Using SQL Server 2008 R2, the main transactional table in a vendor database is massive compared to all others and has about 14 indexes. Some of these indexes don't get used in our environment, but we can't remove them. That's not a problem, it's just something we have to live with.

The question I have is about why some of these low-or-no-read indexes seem to be using memory - more than other indexes on the same large table that get used often. I would have thought that most of the buffer cache would go towards objects that are read from frequently. The only thing happening on these indexes is write overhead.

For example, one of these low-read indexes is being allocated about 2 GB of memory (58% of the index's total size) and another has 1.7 GB of memory (27% of its size). Meanwhile, the monster-sized and well-used clustered index itself only has 4 gigs (2% of its size). A different NC index with lots of reads only has 100 MB in the buffer cache (5% of its size).

Looking at the physical stats, I can see the fragmentation is pretty bad. That's understandable from all the writes on this table and the non-sequential inserts. I'm not sure if it could be related to memory usage, though.

Looking at the operational stats for these indexes is also interesting.

  • The leaf_ghost_count reminds me that there are just about as many deletes taking place on this table as there are inserts (from a regular cleaning process).
  • One of these low-read indexes has some of the highest page_lock_wait values in the database. Perhaps that's only because of the writes?
  • 2 others have some of the highest page_io_latch_wait values. I understand that latch usage would be related to memory usage, so that makes sense.

I realize this is an abstract question and that I'm not providing many actual stats. I'm just curious about how SQL Server comes to these buffer cache usage decisions and wonder if anyone out there understands it.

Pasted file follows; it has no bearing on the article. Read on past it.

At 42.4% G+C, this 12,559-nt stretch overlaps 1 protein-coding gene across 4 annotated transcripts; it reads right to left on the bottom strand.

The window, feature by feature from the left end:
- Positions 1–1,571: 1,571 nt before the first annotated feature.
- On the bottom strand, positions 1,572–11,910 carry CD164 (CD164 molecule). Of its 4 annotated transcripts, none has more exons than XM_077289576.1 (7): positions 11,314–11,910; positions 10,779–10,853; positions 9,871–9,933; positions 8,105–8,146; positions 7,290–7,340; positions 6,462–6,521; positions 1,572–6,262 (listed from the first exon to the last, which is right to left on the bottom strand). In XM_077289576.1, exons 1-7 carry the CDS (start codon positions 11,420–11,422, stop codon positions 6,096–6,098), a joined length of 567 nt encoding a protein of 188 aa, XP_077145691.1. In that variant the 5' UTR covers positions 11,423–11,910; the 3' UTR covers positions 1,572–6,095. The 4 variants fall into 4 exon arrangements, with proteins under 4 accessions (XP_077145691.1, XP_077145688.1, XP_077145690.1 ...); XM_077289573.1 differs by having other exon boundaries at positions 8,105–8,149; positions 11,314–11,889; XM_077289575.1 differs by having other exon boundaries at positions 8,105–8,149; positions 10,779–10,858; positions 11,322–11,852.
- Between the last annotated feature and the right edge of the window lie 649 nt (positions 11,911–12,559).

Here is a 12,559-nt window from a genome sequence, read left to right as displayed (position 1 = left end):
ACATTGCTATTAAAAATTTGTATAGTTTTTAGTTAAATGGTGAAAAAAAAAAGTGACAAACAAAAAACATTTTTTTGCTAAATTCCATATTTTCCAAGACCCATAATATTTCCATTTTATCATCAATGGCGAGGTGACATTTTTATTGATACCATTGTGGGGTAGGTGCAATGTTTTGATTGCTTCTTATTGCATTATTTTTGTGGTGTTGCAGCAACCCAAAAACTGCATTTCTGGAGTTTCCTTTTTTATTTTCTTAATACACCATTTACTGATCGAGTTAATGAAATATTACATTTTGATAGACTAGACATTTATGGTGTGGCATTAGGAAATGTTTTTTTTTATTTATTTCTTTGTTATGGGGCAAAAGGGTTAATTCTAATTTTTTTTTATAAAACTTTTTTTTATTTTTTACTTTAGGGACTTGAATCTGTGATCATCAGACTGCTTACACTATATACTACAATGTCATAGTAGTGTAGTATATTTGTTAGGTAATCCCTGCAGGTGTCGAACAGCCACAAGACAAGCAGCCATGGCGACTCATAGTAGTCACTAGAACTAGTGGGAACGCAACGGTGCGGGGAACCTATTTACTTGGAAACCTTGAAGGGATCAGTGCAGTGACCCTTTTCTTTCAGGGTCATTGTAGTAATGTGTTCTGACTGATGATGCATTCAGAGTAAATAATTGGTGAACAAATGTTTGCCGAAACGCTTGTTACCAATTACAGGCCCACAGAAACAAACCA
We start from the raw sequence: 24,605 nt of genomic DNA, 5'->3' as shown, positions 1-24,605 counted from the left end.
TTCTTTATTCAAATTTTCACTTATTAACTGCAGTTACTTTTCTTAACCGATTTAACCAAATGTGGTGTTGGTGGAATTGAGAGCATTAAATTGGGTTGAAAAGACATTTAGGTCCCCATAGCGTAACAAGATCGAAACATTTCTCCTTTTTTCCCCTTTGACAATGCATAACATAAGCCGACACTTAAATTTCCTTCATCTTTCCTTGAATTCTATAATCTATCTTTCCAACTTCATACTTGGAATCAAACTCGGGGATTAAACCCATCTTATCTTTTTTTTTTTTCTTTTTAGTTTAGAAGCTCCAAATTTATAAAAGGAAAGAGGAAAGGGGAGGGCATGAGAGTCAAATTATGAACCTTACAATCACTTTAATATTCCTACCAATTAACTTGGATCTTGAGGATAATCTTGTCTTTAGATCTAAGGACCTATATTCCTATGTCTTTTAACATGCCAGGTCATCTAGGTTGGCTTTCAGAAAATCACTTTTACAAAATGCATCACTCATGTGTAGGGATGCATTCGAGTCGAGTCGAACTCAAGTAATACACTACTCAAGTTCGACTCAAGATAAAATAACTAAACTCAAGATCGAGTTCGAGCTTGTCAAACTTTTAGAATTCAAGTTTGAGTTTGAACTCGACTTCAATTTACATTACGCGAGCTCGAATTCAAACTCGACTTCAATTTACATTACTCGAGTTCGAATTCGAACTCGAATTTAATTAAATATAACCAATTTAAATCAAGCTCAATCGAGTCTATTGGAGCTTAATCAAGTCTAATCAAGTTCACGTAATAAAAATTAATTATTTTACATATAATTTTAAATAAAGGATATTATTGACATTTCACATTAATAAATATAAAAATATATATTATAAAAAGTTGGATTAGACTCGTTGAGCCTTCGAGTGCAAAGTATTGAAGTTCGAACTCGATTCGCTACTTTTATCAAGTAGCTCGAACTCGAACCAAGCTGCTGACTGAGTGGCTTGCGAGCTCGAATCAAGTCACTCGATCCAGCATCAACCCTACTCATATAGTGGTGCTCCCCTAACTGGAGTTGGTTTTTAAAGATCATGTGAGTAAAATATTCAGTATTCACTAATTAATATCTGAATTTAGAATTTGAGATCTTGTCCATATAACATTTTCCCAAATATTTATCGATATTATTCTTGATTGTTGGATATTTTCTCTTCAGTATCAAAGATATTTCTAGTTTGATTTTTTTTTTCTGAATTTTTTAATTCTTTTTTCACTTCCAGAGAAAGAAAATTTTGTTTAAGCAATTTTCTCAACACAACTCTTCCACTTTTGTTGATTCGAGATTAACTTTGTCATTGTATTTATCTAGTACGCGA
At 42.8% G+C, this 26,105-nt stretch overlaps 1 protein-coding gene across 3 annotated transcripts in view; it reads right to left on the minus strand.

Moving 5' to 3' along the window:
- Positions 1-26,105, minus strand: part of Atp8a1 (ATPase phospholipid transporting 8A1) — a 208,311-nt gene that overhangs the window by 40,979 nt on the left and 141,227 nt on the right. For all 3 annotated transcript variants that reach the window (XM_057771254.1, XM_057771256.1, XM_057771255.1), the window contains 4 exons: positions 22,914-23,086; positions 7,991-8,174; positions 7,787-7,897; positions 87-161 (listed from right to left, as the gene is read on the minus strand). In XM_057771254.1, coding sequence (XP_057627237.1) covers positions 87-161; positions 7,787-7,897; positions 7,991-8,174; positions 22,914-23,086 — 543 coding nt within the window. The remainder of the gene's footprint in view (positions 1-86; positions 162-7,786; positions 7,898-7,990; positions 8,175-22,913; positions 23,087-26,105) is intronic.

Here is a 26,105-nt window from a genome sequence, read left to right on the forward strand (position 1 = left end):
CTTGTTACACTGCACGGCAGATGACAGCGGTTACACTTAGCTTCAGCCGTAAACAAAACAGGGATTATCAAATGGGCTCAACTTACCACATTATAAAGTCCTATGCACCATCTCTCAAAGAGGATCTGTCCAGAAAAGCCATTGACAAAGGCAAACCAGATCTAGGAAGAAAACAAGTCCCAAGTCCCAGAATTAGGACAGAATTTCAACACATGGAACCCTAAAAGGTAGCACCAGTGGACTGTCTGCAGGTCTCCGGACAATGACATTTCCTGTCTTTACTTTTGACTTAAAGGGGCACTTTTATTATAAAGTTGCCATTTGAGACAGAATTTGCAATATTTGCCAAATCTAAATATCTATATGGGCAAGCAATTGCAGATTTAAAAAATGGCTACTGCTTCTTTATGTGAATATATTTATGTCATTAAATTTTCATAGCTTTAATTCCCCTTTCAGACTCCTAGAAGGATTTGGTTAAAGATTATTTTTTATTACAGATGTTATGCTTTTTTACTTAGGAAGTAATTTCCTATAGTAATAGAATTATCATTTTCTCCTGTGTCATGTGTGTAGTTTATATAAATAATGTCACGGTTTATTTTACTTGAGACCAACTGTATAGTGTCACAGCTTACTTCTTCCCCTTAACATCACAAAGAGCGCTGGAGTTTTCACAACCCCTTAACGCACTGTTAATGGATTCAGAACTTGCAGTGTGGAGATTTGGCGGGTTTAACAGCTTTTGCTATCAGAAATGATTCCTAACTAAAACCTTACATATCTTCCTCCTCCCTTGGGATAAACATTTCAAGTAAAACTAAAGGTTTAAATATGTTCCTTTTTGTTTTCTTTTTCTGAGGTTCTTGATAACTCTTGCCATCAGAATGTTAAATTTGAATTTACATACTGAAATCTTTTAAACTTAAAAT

1 Answer 1


Sql Server's Buffer Pool is a wonderful thing. It's smart enough to handle all sorts of situations in a fairly intelligent way. Here are a couple examples showing how at first glance the buffer pool behavior seems strange, but is actually fairly clever.

Consider a 400 GB clustered index on a server with 64 GB of Memory available for the buffer pool. If a query scans the entire 400 GB index, how much buffer pool should the index use after the query is complete?

Probably not very much. If Sql Server aggressively cached all the data it accessed maybe the last 50GB that it read during the scan is in memory. However, the next time you run the same query, that 50GB is useless because Sql will have to read the first 350GB from disk before it gets to the last 50GB. This is a common enough scenario that Sql handles it intelligently. Instead it is more likely that all of the intermediate level index pages will be cached along with a few of the leaf pages.

I've got a server with 512GB of memory, but it never seems to use all of it, or it uses it..strangely?

Sql Server is NUMA aware. On NUMA (Non-Uniform Memory Access) systems, some memory is closer/faster to a CPU than other memory. For example, a 4 socket system might have 4 memory controllers (1 per socket). It is faster for a CPU to access memory on the controller attached to it vs accessing memory through some other cpu's controller. (I've seen 1.4-1.7 times slower access).